So, you enter the bar and head towards the bartender who is, naturally, surrounded by dozens of other people with the same idea. You want your drink now but you have no idea how to catch the bartender’s eye. What do you do? Would you try to shove your way to the front? Or maybe yell out your order?
For Jillian*, A&S ’14, the venue is a serious consideration. “Mary Ann’s can’t be taken for more than what is…a dive bar. Everyone goes there, so merely getting through the door on some nights can be difficult.”
For her, “getting [the bartenders’] attention is half the charm of MA’s. It is almost like a challenge…slow service is part of the dive bar charm.”
On the other hand, Cityside is a “whole other game” for Jillian. “It is more costly than MA’s for sure,” but “getting a drink here isn’t a challenge because the bartenders are much more experienced and the atmosphere is more relaxed. At Cityside, the bartenders are very attentive.”
Through her experiences with these Cleveland Circle favorites, Jillian believes that “knowing the bartenders’ names is helpful” and “placing your hand up and making eye contact” works.
Jack, CSOM ’14, has a different strategy. “Holding your cash and looking at the bartender is the most effective way to get served in my experience,” he said.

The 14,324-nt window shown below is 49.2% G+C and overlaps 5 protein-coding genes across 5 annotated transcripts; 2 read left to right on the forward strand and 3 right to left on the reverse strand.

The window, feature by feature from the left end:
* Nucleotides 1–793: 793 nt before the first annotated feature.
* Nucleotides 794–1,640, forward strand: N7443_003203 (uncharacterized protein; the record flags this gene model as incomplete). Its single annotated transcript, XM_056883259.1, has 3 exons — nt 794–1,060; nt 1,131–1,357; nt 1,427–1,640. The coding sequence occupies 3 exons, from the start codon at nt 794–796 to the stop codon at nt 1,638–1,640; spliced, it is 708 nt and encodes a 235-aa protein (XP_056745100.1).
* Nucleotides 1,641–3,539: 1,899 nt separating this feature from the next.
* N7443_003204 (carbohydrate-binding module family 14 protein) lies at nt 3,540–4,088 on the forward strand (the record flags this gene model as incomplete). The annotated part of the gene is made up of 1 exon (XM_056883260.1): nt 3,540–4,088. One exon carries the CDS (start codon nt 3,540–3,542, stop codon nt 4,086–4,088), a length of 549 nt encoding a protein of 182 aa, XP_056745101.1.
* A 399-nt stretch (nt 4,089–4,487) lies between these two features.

Lauren, A&S ’14, believes in another method. “My personal tactic is to prop myself up on a chair to appear taller than the rest of the crowd and get noticed by the bartenders first so that the wait for a drink is minimal.”
Luckily, German researchers have studied what body language is most effective in getting the bartender’s attention. By observing 105 people approach bartenders in a nightclub, the researchers found fairly consistent results.
The logical approaches suggested by these BC students, however, don’t exactly match up with the experiment’s findings.
In fact, the simplest and most common act of just standing right in front of the bar and making direct eye contact with the bartender was found to be the best strategy in getting a drink quickly. As Sebastian Loth, the lead author of the study and a psychologist at Bielefeld University, puts it, “First, the customers position themselves directly at the bar and, secondly, look at the bar/bartender. If one of these signals was absent, the participants judged the customers as not bidding for attention.”
When asked about the experiment’s conclusion, Jack said, “I think that makes sense as the most successful strategy. It’s human nature to respond more rapidly to someone who’s making it obvious they are trying to engage with you. Also, in a busy bar, a bartender goes to the people who look most ready to order so that they aren’t wasting time.”
In the end, making your intentions known is the best advice. Simply stand in front of the bar, make eye contact and prepare to impress your friends.
*For the purposes of anonymity, last names have been omitted from this article.
As always, Gavel Media reminds its readers to drink legally and responsibly.
Featured image by Alex Krowiak/Gavel Media.